Liberman ‘peace plan’ would pay Arabs to leave Israel

FM’s party manifesto calls on Arab-Israelis to decide if they want to be part of the state of Israel or a future Palestine

Foreign Minister Avigdor Liberman on November 10, 2014 (photo credit: Yonatan Sindel/Flash90)
Foreign Minister Avigdor Liberman on November 10, 2014 (photo credit: Yonatan Sindel/Flash90)

Israeli Foreign Minister Avigdor Liberman published his own proposed peace plan Friday in which he calls for funding the emigration of Arab citizens of Israel.

In a manifesto of his Yisrael Beytenu party, Liberman said he favors ceding Arab-majority areas in northern Israel to a future Palestinian state and providing economic incentives for Arab-Israelis — about 20 percent of Israel’s population — who do not identify with the state to encourage them to leave the country, and make a future Palestinian state their home.

An offer to Israeli-Arabs “who feel part of the Palestinian people [to leave the country] will solve the problem of divided loyalties and ‘split personality’ they suffer from. They can decide if they are part of the state of Israel or Palestine.”

“Those who decide that they identify as Palestinian could give up their Israeli citizenship and become citizens of a future Palestinian state. The State of Israel should encourage this via a system of economic incentives,” the plan states.

The manifesto comes amid increasing signs of a coalition crisis and talk of elections. Once a close associate of Prime Minister Benjamin Netanyahu, Liberman is seen as harboring prime ministerial ambitions himself.

“The conflict Israel faces is not just a territorial conflict with the Palestinians; rather it is a combined three-dimensional conflict: Arab countries, Palestinians and Israeli-Arabs. Therefore, any agreement with the Palestinians has to include peace agreements with the Arab states and population and territory exchanges with Israeli-Arabs,” reads the manifesto.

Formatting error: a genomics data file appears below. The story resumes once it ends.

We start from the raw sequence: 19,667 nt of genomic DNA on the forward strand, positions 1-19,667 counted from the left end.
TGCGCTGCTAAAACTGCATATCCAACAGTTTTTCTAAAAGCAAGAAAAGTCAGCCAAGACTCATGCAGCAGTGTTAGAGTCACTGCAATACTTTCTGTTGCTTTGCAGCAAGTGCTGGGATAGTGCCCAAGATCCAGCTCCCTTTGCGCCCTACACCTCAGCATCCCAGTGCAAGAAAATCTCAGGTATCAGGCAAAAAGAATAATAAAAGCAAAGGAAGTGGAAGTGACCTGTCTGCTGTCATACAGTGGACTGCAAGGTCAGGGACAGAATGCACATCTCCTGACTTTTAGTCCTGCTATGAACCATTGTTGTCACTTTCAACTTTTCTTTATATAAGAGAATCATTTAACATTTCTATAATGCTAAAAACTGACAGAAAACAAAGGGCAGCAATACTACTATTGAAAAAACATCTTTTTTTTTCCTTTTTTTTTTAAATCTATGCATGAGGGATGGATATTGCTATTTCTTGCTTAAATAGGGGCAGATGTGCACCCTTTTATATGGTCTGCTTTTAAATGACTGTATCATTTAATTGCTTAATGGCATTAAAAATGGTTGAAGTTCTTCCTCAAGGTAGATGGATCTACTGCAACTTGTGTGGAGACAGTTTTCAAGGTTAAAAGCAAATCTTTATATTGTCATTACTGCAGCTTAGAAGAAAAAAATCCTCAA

The plan does not set out positions on the most difficult issues in the Israel-Palestinian conflict, including the status of Jerusalem and Israel’s borders. But it does acknowledge the necessity of territorial compromise in reaching a peace deal with the Palestinians, and also with moderate Arab countries.

“The nation of Israel is more important than the land of Israel,” the paper quotes Liberman saying, explaining why he’s willing to give up land.

The foreign minister also touted an old party slogan — “No citizenship without loyalty” — which directly targets Israel’s Arab population and which calls for “rewarding” those who contribute to the state and applying punitive measures to those who don’t, including against Arab members of Knesset.

Liberman is expected to present the plan next week at a meeting of EU foreign ministers in Basel, Switzerland, after which he will travel to America and present the plan at the annual Saban Forum.

The offer to pay Israeli Arabs to leave comes as Netanyahu pushes forward with a contentious parliamentary bill to formalize Israel’s status as a Jewish state — a measure that many Arab-Israelis say will institutionalize their status as second class citizens.

The bill, which Netanyahu says is necessary to safeguard Israel’s future, is opposed by a wide range of Israeli political figures, including President Reuven Rivlin and former president Shimon Peres, but is strongly supported by right-wing members of his ruling coalition, including Liberman.

Yossi Nachemi contributed to this report.

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